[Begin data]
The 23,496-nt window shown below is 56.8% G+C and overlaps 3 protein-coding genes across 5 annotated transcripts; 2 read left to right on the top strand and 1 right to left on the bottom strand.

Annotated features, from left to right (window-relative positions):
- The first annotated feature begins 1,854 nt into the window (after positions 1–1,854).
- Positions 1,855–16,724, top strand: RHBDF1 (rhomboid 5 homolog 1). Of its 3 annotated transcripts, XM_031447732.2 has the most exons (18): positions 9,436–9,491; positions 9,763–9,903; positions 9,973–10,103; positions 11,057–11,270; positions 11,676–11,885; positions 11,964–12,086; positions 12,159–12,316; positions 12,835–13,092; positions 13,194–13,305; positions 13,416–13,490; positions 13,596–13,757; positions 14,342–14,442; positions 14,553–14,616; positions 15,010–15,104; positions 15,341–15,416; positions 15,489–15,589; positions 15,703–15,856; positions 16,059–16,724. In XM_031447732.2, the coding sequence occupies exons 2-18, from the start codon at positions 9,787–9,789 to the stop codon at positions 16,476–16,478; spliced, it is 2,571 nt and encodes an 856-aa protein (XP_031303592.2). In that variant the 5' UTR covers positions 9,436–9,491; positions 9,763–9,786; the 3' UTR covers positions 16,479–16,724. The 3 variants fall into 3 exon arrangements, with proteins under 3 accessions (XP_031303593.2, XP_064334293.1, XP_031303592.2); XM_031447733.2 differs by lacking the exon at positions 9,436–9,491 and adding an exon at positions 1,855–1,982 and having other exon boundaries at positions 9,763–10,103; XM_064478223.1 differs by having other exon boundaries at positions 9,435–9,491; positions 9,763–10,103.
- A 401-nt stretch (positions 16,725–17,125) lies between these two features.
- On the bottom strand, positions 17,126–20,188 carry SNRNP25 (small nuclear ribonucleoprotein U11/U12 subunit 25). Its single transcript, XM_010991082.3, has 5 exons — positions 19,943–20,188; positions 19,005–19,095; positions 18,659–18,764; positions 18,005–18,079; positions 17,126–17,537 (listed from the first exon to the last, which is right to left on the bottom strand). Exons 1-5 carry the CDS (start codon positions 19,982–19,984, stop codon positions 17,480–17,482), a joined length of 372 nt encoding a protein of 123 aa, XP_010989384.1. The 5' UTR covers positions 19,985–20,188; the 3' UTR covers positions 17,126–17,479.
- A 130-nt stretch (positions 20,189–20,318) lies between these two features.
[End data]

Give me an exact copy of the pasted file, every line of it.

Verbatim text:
The 23,496-nt window shown below is 56.8% G+C and overlaps 3 protein-coding genes across 5 annotated transcripts; 2 read left to right on the top strand and 1 right to left on the bottom strand.

Annotated features, from left to right (window-relative positions):
- The first annotated feature begins 1,854 nt into the window (after positions 1–1,854).
- Positions 1,855–16,724, top strand: RHBDF1 (rhomboid 5 homolog 1). Of its 3 annotated transcripts, XM_031447732.2 has the most exons (18): positions 9,436–9,491; positions 9,763–9,903; positions 9,973–10,103; positions 11,057–11,270; positions 11,676–11,885; positions 11,964–12,086; positions 12,159–12,316; positions 12,835–13,092; positions 13,194–13,305; positions 13,416–13,490; positions 13,596–13,757; positions 14,342–14,442; positions 14,553–14,616; positions 15,010–15,104; positions 15,341–15,416; positions 15,489–15,589; positions 15,703–15,856; positions 16,059–16,724. In XM_031447732.2, the coding sequence occupies exons 2-18, from the start codon at positions 9,787–9,789 to the stop codon at positions 16,476–16,478; spliced, it is 2,571 nt and encodes an 856-aa protein (XP_031303592.2). In that variant the 5' UTR covers positions 9,436–9,491; positions 9,763–9,786; the 3' UTR covers positions 16,479–16,724. The 3 variants fall into 3 exon arrangements, with proteins under 3 accessions (XP_031303593.2, XP_064334293.1, XP_031303592.2); XM_031447733.2 differs by lacking the exon at positions 9,436–9,491 and adding an exon at positions 1,855–1,982 and having other exon boundaries at positions 9,763–10,103; XM_064478223.1 differs by having other exon boundaries at positions 9,435–9,491; positions 9,763–10,103.
- A 401-nt stretch (positions 16,725–17,125) lies between these two features.
- On the bottom strand, positions 17,126–20,188 carry SNRNP25 (small nuclear ribonucleoprotein U11/U12 subunit 25). Its single transcript, XM_010991082.3, has 5 exons — positions 19,943–20,188; positions 19,005–19,095; positions 18,659–18,764; positions 18,005–18,079; positions 17,126–17,537 (listed from the first exon to the last, which is right to left on the bottom strand). Exons 1-5 carry the CDS (start codon positions 19,982–19,984, stop codon positions 17,480–17,482), a joined length of 372 nt encoding a protein of 123 aa, XP_010989384.1. The 5' UTR covers positions 19,985–20,188; the 3' UTR covers positions 17,126–17,479.
- A 130-nt stretch (positions 20,189–20,318) lies between these two features.